The circle of logic is getting smaller. The Federal Reserve just announced that it will maintain the pace of bond buying, or quantitative easing (QE), at $85 billion per month, even though everyone (me included) expected some sort of slowdown. The reason we all expected it was because THE FED made every indication in its last meeting, as well as subsequent speeches, that it would slow purchasing. Silly me for listening to them. But the Fed’s reasoning for staying the course shows excellent analytical skills.

First, the Federal Open Market Committee (FOMC) members are worried about the effects that higher interest rates are currently having on the economy. Where did those higher interest rates come from? Rates started marching higher after April, when the Fed told the world it was strongly considering slowing down bond purchasing sometime this year. We all took them at their word. When a guy and a couple of friends who own a printing press are cranking out $85 billion per month to purchase Treasuries and mortgage-backed bonds tell you they are going to slow down, you listen, right? Of course this makes interest rates go up.

When the Fed tapers the pace of QE, it means a major bidder is leaving the marketplace, albeit slowly. Bond markets will have to find equilibrium − where buyers and sellers match up in their interest rate expectations − without this big purchaser in the mix. Obviously, rates will be above the current levels. The fact that higher interest rates will affect many parts of the economy is a given. That’s why the Fed worked to lower rates in the first place! It is beyond belief that the Fed would identify the ill effects of higher rates as a reason to keep printing.


Then there is legislative uncertainty. I must have missed something during my undergraduate and graduate coursework as well as my decades working on and around Wall Street. For the life of me I cannot remember where in the Fed’s marching orders it says that the organization is supposed to compensate for “legislative uncertainty.” Last time I checked, legislative uncertainty was supposed to be handled by another group. You know… the one called the legislature.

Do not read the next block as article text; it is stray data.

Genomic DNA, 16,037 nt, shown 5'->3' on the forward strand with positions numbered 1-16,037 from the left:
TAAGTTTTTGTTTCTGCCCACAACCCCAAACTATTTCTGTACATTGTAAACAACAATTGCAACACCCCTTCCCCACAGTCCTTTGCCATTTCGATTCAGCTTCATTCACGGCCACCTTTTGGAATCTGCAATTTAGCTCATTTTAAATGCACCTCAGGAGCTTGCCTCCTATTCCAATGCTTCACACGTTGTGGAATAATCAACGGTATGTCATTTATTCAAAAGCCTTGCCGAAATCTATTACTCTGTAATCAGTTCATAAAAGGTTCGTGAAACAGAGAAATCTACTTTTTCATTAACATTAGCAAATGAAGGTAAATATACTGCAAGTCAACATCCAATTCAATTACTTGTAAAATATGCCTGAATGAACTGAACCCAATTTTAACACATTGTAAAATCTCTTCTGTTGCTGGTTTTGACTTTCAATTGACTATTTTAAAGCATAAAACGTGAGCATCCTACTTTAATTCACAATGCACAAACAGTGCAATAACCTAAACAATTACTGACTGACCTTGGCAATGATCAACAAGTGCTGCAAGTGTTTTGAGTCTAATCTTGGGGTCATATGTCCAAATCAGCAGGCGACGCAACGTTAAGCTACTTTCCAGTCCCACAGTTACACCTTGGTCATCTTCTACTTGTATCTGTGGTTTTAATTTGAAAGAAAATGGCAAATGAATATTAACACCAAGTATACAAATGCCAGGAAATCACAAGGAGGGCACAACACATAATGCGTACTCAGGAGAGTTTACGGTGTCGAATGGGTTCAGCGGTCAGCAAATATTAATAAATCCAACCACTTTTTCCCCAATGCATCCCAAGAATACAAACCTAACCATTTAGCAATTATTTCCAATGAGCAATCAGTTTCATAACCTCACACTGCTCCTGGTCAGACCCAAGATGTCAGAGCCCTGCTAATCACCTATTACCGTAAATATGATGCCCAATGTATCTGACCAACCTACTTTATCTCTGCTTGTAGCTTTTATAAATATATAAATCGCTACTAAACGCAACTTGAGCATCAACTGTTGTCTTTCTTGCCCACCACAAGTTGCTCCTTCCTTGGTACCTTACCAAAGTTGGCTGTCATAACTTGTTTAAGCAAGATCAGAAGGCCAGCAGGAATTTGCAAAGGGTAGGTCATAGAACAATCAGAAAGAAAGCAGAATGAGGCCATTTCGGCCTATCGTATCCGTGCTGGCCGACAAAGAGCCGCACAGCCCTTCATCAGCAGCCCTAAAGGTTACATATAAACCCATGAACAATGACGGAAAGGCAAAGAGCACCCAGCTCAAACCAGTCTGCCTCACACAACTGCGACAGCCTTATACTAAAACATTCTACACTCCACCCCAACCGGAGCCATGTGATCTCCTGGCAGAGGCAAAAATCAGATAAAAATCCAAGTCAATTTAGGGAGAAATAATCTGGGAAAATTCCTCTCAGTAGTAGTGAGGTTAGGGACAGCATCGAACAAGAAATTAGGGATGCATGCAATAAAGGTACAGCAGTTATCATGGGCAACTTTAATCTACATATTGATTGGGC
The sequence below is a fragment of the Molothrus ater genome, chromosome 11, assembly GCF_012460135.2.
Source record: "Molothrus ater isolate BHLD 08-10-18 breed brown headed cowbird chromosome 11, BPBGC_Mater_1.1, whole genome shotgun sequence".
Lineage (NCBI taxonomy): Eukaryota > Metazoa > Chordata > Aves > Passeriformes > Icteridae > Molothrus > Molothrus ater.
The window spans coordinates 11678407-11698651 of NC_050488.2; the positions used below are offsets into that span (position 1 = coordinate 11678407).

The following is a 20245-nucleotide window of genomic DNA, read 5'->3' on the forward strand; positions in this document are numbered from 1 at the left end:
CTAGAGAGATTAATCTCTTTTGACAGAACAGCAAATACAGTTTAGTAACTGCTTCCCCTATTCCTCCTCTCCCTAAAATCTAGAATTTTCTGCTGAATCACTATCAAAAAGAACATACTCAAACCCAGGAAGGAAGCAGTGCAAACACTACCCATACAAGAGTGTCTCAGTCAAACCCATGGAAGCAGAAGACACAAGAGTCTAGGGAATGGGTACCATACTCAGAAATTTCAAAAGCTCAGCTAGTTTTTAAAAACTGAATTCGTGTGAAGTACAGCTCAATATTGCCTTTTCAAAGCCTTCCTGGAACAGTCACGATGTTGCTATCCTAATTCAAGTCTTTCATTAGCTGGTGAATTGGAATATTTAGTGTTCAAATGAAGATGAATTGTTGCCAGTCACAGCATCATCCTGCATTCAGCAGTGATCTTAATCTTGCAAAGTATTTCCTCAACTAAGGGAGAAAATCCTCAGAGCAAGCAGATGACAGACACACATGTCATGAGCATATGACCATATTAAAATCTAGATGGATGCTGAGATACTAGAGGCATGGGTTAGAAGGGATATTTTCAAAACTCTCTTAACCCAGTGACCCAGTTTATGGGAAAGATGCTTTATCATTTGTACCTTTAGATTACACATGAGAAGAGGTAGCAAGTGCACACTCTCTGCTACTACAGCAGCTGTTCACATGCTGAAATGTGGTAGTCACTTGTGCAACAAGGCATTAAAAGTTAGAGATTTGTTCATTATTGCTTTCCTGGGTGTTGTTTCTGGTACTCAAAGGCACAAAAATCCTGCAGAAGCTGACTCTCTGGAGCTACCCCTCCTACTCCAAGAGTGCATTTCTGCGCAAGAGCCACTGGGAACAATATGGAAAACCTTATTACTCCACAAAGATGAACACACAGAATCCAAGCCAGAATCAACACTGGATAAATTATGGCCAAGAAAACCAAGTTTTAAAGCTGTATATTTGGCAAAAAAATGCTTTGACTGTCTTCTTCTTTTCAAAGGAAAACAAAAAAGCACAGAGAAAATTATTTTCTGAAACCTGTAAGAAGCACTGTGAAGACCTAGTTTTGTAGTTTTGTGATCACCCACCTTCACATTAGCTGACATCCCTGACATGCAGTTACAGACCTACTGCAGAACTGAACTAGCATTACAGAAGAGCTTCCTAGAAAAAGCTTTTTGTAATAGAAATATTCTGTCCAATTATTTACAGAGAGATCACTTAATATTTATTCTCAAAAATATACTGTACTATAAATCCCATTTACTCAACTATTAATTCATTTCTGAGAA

None of this is convincing. I am not sure of many things, but I am certain that the members of the FOMC, from Chairman Bernanke on down, are all very smart people who clearly spend their working lives immersed in economic data. These people know ONE thing. The economy is not in a meaningful recovery. It has plateaued just above the zero line. Markets shoot higher, but wages are stagnant. Homes prices are up, but construction employment is in the cellar. GDP growth is anemic. Five years and trillions of dollars later, we’re still on life support, still connected to an adrenaline, or QE, IV.

All of this leaves us in the familiar and unsettled position of not knowing what to expect. Will the Fed taper? Of course it will. When? Who knows. What investor or risk manager wants to act on the recent information? Who wants to load up on bonds or other fixed income products today simply because the Fed tells us that tapering has been put off for maybe a few weeks or months? This resolves nothing! Instead, it actually amplifies the exact thing the Fed is trying to fight – uncertainty. Nice job, Ben.

What the Fed should have done is clear: begin to taper at some modest level, perhaps trimming bond buying by $15 billion per month, and then set up a rough time frame for ending QE altogether. It could have been stretched out over 15 months to make it less disruptive, with the caveat that it could be changed as time goes on.

So much for reasonable policies from reasonable people.



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Rodney Johnson
Rodney works closely with Harry to study the purchasing power of people as they move through predictable stages of life, how that purchasing power drives our economy and how readers can use this information to invest successfully in the markets. Each month Rodney Johnson works with Harry Dent to uncover the next profitable investment based on demographic and cyclical trends in their flagship newsletter Boom & Bust. Rodney began his career in financial services on Wall Street in the 1980s with Thomson McKinnon and then Prudential Securities. He started working on projects with Harry in the mid-1990s. Along with Boom & Bust, Rodney is also the executive editor of our new service, Fortune Hunter and our Dent Cornerstone Portfolio.